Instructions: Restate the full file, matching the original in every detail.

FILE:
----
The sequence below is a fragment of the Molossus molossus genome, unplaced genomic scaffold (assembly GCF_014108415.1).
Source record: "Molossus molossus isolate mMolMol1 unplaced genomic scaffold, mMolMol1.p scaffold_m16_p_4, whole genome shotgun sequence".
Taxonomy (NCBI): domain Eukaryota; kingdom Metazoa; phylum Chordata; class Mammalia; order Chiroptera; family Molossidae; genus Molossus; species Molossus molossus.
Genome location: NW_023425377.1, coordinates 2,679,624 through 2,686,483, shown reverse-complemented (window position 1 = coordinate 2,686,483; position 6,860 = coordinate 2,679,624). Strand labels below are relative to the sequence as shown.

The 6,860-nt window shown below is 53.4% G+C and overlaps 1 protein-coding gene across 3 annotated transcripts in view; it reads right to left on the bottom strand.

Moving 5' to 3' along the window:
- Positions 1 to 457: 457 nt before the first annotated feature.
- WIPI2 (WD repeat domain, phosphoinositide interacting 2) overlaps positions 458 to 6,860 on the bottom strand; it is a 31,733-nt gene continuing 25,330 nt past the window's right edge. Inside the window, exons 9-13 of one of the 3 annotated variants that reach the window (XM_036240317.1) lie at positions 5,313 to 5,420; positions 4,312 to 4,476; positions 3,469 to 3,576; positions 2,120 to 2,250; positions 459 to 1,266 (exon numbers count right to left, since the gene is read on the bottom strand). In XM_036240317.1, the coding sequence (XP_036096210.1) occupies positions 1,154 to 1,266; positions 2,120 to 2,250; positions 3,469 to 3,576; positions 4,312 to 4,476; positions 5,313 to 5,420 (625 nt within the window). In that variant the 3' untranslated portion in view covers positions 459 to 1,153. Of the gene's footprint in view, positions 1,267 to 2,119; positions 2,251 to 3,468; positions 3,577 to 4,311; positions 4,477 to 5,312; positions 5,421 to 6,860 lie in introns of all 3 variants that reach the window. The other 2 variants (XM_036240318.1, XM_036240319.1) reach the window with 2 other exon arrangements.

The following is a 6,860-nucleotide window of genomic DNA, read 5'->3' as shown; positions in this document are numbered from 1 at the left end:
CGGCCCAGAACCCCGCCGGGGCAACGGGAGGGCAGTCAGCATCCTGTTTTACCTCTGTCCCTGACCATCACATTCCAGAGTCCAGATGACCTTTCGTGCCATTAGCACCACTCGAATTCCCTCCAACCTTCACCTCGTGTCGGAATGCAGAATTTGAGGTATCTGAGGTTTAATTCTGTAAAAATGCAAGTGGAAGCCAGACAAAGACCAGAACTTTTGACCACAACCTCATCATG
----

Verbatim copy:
The sequence below is a fragment of the Molossus molossus genome, unplaced genomic scaffold (assembly GCF_014108415.1).
Source record: "Molossus molossus isolate mMolMol1 unplaced genomic scaffold, mMolMol1.p scaffold_m16_p_4, whole genome shotgun sequence".
Taxonomy (NCBI): domain Eukaryota; kingdom Metazoa; phylum Chordata; class Mammalia; order Chiroptera; family Molossidae; genus Molossus; species Molossus molossus.
Genome location: NW_023425377.1, coordinates 2,679,624 through 2,686,483, shown reverse-complemented (window position 1 = coordinate 2,686,483; position 6,860 = coordinate 2,679,624). Strand labels below are relative to the sequence as shown.

The 6,860-nt window shown below is 53.4% G+C and overlaps 1 protein-coding gene across 3 annotated transcripts in view; it reads right to left on the bottom strand.

Moving 5' to 3' along the window:
- Positions 1 to 457: 457 nt before the first annotated feature.
- WIPI2 (WD repeat domain, phosphoinositide interacting 2) overlaps positions 458 to 6,860 on the bottom strand; it is a 31,733-nt gene continuing 25,330 nt past the window's right edge. Inside the window, exons 9-13 of one of the 3 annotated variants that reach the window (XM_036240317.1) lie at positions 5,313 to 5,420; positions 4,312 to 4,476; positions 3,469 to 3,576; positions 2,120 to 2,250; positions 459 to 1,266 (exon numbers count right to left, since the gene is read on the bottom strand). In XM_036240317.1, the coding sequence (XP_036096210.1) occupies positions 1,154 to 1,266; positions 2,120 to 2,250; positions 3,469 to 3,576; positions 4,312 to 4,476; positions 5,313 to 5,420 (625 nt within the window). In that variant the 3' untranslated portion in view covers positions 459 to 1,153. Of the gene's footprint in view, positions 1,267 to 2,119; positions 2,251 to 3,468; positions 3,577 to 4,311; positions 4,477 to 5,312; positions 5,421 to 6,860 lie in introns of all 3 variants that reach the window. The other 2 variants (XM_036240318.1, XM_036240319.1) reach the window with 2 other exon arrangements.

The following is a 6,860-nucleotide window of genomic DNA, read 5'->3' as shown; positions in this document are numbered from 1 at the left end:
CGGCCCAGAACCCCGCCGGGGCAACGGGAGGGCAGTCAGCATCCTGTTTTACCTCTGTCCCTGACCATCACATTCCAGAGTCCAGATGACCTTTCGTGCCATTAGCACCACTCGAATTCCCTCCAACCTTCACCTCGTGTCGGAATGCAGAATTTGAGGTATCTGAGGTTTAATTCTGTAAAAATGCAAGTGGAAGCCAGACAAAGACCAGAACTTTTGACCACAACCTCATCATG